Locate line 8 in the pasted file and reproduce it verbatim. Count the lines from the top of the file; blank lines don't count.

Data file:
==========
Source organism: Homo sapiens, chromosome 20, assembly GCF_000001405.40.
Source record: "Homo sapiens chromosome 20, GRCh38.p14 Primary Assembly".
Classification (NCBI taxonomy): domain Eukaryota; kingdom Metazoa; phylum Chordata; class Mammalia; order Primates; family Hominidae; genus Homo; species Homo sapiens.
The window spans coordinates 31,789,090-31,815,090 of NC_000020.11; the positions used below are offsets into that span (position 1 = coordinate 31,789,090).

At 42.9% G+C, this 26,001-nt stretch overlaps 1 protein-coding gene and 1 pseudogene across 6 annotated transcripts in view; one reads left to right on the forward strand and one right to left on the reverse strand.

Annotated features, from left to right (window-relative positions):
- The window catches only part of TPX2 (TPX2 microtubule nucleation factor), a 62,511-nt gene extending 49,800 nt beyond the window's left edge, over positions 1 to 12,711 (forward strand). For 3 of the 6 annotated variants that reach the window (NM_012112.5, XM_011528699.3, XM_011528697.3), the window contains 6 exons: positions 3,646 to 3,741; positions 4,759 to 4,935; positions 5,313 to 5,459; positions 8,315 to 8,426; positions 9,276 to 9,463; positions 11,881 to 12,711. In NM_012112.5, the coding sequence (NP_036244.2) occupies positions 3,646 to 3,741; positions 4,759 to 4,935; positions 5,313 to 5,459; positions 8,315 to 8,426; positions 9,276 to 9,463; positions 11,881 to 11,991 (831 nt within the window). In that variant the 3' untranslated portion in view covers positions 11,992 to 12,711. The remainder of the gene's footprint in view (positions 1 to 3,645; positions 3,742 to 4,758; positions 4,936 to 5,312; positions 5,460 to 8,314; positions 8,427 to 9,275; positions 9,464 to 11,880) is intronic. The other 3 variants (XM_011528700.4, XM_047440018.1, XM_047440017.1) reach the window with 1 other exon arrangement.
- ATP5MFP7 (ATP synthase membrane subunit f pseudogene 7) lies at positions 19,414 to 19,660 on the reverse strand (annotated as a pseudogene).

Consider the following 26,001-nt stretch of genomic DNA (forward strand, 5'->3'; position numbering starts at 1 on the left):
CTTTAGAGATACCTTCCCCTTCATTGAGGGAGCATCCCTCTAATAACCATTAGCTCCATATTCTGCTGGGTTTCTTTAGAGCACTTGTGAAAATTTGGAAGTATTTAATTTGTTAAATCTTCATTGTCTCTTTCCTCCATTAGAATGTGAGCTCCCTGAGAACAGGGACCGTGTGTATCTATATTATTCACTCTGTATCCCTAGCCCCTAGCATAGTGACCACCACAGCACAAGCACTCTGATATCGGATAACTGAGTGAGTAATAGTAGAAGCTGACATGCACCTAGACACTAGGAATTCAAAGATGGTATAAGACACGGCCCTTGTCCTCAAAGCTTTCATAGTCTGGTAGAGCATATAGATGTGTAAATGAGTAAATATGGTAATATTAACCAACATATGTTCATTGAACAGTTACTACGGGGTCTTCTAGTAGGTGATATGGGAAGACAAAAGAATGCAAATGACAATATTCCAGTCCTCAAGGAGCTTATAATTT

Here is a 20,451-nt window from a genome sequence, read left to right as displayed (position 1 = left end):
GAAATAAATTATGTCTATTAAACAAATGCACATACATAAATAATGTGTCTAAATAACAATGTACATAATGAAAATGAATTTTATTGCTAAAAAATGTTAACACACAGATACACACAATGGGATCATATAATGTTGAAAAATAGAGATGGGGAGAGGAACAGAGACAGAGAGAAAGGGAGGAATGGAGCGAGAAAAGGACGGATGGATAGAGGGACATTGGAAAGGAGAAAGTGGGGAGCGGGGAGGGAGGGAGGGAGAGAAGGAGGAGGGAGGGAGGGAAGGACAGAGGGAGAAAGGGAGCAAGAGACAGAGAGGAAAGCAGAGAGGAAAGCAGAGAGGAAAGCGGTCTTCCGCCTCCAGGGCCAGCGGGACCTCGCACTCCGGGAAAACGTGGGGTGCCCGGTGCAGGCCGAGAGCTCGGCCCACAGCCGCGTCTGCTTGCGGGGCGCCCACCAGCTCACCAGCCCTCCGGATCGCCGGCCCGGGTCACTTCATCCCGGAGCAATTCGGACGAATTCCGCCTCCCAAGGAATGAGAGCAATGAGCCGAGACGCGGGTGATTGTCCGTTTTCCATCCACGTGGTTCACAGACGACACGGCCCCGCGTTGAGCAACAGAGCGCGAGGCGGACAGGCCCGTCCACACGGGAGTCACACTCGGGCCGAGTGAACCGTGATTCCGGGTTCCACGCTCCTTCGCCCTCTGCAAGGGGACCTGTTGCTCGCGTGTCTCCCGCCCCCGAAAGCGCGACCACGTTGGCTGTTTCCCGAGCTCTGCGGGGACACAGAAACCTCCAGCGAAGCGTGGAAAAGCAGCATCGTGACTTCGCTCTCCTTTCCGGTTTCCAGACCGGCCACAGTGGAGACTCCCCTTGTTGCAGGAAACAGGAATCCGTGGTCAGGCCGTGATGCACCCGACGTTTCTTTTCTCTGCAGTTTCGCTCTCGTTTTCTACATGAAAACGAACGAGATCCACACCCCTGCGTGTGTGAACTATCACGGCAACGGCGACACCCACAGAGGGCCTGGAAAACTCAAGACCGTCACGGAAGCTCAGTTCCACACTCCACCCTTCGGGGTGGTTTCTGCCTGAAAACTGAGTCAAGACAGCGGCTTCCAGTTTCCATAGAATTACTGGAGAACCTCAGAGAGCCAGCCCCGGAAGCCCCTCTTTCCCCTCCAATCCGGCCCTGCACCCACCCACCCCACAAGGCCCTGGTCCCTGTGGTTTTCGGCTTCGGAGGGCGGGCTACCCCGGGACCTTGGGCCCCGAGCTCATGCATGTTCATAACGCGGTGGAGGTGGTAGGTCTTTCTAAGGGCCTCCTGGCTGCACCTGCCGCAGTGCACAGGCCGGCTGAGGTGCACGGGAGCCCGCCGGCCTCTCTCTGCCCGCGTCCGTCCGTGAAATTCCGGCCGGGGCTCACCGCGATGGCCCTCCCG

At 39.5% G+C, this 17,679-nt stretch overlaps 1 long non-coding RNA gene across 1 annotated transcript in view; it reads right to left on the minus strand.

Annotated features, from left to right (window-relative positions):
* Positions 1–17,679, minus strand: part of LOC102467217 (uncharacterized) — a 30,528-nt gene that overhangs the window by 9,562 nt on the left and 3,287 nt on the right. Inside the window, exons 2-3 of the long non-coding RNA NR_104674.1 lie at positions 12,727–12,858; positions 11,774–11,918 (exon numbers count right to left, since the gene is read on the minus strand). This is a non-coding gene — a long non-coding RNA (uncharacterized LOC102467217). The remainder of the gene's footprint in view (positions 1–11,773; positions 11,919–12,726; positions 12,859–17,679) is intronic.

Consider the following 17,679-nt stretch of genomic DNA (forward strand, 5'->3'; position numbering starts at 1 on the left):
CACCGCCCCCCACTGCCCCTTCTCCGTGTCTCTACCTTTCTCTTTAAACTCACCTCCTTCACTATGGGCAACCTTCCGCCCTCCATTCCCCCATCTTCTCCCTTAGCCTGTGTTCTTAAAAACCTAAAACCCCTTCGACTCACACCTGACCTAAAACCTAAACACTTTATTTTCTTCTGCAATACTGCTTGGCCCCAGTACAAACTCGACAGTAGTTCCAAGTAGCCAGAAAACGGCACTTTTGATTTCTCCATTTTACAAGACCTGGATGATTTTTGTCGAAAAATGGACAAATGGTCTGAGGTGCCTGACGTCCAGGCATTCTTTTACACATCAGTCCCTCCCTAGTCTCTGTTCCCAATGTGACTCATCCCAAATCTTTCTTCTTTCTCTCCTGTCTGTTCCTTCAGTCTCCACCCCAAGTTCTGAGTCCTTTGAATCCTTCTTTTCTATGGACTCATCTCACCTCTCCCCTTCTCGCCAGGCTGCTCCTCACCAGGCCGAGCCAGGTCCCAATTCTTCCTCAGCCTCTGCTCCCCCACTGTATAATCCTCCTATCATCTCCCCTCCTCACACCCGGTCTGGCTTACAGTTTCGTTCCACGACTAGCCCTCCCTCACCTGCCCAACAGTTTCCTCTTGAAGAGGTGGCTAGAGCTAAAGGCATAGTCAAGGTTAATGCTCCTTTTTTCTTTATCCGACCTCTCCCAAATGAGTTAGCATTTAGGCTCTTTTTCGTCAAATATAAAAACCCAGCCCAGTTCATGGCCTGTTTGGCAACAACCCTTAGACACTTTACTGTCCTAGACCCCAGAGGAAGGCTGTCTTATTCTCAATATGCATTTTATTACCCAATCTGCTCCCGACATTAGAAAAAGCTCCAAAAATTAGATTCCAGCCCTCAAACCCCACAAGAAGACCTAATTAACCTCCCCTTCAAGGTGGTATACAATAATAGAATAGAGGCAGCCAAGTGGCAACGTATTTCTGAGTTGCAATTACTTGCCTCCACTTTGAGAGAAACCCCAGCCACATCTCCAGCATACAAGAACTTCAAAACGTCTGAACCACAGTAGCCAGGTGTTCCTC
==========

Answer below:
- ATP5MFP7 (ATP synthase membrane subunit f pseudogene 7) lies at positions 19,414 to 19,660 on the reverse strand (annotated as a pseudogene).